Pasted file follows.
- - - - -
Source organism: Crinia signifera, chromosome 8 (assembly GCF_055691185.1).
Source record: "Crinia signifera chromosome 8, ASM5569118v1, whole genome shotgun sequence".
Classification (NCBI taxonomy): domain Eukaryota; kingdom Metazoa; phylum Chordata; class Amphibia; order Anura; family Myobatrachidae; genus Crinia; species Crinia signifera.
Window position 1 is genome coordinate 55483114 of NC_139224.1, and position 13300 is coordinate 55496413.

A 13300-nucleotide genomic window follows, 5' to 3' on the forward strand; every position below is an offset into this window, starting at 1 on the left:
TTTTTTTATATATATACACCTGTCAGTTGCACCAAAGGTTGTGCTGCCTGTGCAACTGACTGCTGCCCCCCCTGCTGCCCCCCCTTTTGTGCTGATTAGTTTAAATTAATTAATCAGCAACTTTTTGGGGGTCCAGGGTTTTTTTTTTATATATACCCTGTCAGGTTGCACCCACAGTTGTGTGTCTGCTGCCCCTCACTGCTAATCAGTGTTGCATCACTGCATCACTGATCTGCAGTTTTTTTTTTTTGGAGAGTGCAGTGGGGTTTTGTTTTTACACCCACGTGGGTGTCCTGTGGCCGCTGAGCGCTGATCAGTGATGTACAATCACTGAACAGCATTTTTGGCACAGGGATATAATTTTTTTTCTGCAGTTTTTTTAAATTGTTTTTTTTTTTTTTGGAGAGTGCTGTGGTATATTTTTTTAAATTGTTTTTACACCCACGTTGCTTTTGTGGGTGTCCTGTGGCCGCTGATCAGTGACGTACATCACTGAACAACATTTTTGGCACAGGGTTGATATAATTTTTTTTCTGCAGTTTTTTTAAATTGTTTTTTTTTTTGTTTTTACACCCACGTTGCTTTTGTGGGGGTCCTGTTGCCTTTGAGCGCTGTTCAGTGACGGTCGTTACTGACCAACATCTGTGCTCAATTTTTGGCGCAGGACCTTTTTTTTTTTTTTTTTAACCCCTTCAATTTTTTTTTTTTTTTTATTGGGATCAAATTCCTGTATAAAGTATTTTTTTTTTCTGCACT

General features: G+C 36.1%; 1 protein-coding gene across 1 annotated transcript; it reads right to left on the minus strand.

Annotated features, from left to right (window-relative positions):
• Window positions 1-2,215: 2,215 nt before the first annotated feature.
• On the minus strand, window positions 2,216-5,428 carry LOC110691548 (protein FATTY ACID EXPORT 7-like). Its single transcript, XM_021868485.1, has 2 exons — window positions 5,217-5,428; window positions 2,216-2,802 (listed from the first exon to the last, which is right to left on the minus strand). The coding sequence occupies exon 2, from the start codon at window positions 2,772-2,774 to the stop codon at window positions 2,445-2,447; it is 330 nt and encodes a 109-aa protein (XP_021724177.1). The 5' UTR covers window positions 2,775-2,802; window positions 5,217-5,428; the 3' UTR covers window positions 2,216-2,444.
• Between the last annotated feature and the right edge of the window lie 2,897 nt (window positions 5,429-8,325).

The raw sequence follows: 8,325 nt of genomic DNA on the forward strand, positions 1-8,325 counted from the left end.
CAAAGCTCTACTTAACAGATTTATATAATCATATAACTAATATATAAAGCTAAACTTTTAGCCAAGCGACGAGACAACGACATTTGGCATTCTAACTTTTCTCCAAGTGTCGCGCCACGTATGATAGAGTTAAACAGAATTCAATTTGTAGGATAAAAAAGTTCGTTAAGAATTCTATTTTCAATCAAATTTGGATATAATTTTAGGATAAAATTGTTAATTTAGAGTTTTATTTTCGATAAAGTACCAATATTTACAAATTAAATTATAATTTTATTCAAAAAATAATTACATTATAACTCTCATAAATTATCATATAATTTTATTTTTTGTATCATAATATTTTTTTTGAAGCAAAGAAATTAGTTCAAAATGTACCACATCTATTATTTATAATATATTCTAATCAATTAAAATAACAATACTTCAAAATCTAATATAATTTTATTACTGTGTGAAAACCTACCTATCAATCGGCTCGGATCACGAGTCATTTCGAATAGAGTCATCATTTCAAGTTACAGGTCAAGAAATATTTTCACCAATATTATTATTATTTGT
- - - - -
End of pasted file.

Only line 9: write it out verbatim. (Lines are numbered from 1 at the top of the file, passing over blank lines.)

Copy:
• Window positions 1-2,215: 2,215 nt before the first annotated feature.